FatGirls 6100 Japchae with a ❤
It’s a perfect balance of sweet, and umami, and salt. People whose palates are more accustomed to the rich, robust taste of Chinese-style pancit might find the Korean’s version of the sotanghon a bit sweet.
But therein lies its beauty.
The sweetness of classic japchae lends another layer of complexity to what could be a one-dimensional dish in some versions.
I don’t claim to know about Korean food, and how they are supposed to taste like. But I can say that FatGirls 6100 is as close to the ones being served in Korean restaurants, and outlets here. There’s just the right amount of sweetness, and umami, and salt (and a little spice) to its japchae.
A big plus is the generous slivers of vegetables – carrots, mushrooms, bell peppers – that went into each tub of japchae. It lends a little crunch to the soft texture of the noodles. Lovely.
If you want to order, just look for FatGirls 6100 on Facebook and directly message its owner Tey Sevilleno.
Croute PH’s Oatmeal Chocolate Chip Cookies
It’s big. It’s chewy. It’s chockful of chocklit.
I fancy myself a cookie expert (somewhat) as I bake cookies myself, so I can tell if a cookie has too much fat, too little fat, too much flour, used all purpose instead of bread flour, used shortening, used margarine instead of butter, has too many eggs, used all brown sugar, or has been sitting too long in the oven.
I have experimented on proportions of cookies versus sugar, white versus brown, and how to make cookies with just the right amount of tenderness, of chewiness, why the Mallard effect is important. And so on.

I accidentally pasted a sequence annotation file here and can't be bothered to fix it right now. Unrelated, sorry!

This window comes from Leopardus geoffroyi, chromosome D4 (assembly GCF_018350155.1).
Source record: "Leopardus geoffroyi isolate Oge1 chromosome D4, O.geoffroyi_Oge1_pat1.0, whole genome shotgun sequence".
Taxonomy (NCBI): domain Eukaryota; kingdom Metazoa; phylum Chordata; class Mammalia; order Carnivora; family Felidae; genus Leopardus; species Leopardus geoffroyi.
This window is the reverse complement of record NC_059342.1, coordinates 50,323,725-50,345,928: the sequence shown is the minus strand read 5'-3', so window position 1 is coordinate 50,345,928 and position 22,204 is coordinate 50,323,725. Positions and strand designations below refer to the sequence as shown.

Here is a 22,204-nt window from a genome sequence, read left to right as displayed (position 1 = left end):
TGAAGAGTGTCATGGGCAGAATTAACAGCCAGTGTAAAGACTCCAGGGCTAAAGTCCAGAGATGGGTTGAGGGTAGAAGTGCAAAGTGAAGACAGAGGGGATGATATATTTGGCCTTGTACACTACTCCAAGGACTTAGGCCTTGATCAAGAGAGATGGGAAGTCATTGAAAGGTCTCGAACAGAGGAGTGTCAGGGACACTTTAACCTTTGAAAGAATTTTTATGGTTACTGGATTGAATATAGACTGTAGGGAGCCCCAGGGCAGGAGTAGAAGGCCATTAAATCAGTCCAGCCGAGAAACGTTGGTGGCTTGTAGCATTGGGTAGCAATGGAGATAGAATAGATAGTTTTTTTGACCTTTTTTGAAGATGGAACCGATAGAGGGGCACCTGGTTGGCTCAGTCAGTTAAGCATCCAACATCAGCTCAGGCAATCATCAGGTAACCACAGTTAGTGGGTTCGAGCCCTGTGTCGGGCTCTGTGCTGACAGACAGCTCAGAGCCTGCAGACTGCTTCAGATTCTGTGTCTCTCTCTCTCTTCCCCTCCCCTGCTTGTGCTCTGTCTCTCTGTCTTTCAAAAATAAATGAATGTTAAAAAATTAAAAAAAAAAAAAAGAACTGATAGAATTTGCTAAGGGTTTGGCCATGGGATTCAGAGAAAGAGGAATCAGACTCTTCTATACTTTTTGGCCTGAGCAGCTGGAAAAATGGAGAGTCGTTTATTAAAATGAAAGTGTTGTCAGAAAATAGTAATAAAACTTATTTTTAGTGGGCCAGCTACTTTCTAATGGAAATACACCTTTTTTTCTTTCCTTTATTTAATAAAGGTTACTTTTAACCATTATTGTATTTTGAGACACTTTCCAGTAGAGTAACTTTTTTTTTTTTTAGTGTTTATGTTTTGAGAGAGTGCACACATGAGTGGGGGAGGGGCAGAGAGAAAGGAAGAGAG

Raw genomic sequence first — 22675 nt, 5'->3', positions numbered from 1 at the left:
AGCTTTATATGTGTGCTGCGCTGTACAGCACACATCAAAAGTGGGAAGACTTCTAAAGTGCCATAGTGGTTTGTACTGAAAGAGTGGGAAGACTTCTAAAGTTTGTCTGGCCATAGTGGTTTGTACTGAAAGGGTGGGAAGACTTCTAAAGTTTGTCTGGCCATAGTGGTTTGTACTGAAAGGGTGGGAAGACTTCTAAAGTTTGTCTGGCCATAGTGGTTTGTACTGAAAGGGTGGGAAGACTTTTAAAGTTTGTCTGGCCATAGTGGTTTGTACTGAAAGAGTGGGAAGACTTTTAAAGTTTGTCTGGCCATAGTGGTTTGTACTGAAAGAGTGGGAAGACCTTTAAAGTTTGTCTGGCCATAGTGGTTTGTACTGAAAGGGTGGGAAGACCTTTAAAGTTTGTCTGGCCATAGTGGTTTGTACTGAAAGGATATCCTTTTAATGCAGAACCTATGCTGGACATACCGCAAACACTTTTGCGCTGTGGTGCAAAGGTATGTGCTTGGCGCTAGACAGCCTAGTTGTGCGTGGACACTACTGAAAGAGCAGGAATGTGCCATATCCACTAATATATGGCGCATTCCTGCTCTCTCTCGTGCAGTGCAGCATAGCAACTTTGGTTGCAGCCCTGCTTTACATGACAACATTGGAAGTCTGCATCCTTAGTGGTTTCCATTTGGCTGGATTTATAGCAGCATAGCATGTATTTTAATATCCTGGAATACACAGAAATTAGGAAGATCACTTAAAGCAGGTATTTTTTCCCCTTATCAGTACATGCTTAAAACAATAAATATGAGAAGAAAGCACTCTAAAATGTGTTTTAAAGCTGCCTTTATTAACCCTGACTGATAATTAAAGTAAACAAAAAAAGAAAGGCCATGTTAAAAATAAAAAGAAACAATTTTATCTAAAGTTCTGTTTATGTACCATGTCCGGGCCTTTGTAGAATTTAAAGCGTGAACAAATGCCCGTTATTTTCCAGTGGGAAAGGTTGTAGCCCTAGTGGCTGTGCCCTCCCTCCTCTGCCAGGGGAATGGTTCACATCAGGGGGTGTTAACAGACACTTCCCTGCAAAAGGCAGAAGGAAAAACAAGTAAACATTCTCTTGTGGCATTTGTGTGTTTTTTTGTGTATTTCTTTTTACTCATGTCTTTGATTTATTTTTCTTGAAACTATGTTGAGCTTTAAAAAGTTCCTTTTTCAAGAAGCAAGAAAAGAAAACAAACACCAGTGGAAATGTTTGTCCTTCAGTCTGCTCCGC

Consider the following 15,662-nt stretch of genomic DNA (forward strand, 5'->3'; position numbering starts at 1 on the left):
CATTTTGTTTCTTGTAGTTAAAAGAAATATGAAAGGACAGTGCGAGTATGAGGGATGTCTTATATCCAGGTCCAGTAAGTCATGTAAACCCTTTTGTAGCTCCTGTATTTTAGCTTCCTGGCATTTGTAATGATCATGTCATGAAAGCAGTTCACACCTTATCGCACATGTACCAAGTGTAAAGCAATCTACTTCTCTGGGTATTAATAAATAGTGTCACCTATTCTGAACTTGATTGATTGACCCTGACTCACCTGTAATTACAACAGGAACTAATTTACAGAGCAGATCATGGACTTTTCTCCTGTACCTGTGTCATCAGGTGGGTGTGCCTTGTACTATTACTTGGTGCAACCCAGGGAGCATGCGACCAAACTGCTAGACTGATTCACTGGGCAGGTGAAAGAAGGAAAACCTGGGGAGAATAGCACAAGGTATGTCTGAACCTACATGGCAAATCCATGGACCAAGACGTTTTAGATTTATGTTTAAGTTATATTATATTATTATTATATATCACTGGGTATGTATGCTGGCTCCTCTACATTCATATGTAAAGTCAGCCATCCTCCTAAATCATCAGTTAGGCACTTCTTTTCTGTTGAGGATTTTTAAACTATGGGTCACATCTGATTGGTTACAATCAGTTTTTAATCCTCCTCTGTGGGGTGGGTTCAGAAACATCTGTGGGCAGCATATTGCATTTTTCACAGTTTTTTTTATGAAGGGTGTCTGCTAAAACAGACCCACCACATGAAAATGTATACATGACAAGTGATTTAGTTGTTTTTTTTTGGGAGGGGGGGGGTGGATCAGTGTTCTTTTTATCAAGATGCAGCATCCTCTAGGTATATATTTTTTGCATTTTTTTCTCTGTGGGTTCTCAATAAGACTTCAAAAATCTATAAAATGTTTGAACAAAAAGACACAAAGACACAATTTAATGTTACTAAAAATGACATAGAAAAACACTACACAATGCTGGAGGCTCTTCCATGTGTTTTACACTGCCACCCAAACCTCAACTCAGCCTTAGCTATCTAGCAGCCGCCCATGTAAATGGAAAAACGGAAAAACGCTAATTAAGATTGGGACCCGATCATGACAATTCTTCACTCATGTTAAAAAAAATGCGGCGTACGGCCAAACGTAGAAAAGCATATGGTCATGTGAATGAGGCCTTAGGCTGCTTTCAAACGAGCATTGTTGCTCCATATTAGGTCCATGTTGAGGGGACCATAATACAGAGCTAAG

Croute’s oatmeal chocolate chip cookies are made from just the right amount of everything. It’s not the commercial variety that has too much flour and too little fat. This one is chewy, not cloyingly sweet, and has just the right proportion of oats and chips to help keep the balance between dough and chocolate. Rarely can you see cookies in coffee shops with this kind of texture (most cookies in expensive coffee shops often scrimp on quality).
Croute PH is owned by the Topacio family, with products baked by the mother-and-daughter tandem of Sarah and Gil Mariese.
To order, message them on their Instagram or Facebook page.
Christopher Mallo’s Dinuguan
The dinuguan is tricky. It could go anywhere from greasy, to incredibly dry, to sour, to salty, to bitter, to runny or – if the cook doesn’t care about food hygiene – suspiciously rank and stinky.
That is why it is always good advice to at least KNOW who is cooking your dinuguan before helping yourself to a bowlful.
Enter Christopher Mallo’s dinuguan, which is slowly gaining traction through socmed push and positive word-of-mouth.
Some versions of the dinuguan get dry and mealy after a few minutes’ stay in the refrigerator (or get clumpy at the very least in an air-conditioned room). Christopher’s dinuguan had the same consistency throughout the day.
And the taste? The cook had infused it with lemongrass and ginger, so there’s a hint of both herbs in the taste. It also has a clean taste – no bitter aftertaste – and the balance of the acidic tones of the vinegar, and the spice of the herbs used make the sauce itself a good pair for hot steaming rice (I finished two cups – and I’m not a big rice eater).
Definitely recommend it.
For orders, send a private message to Christopher Mallo. He responds promptly.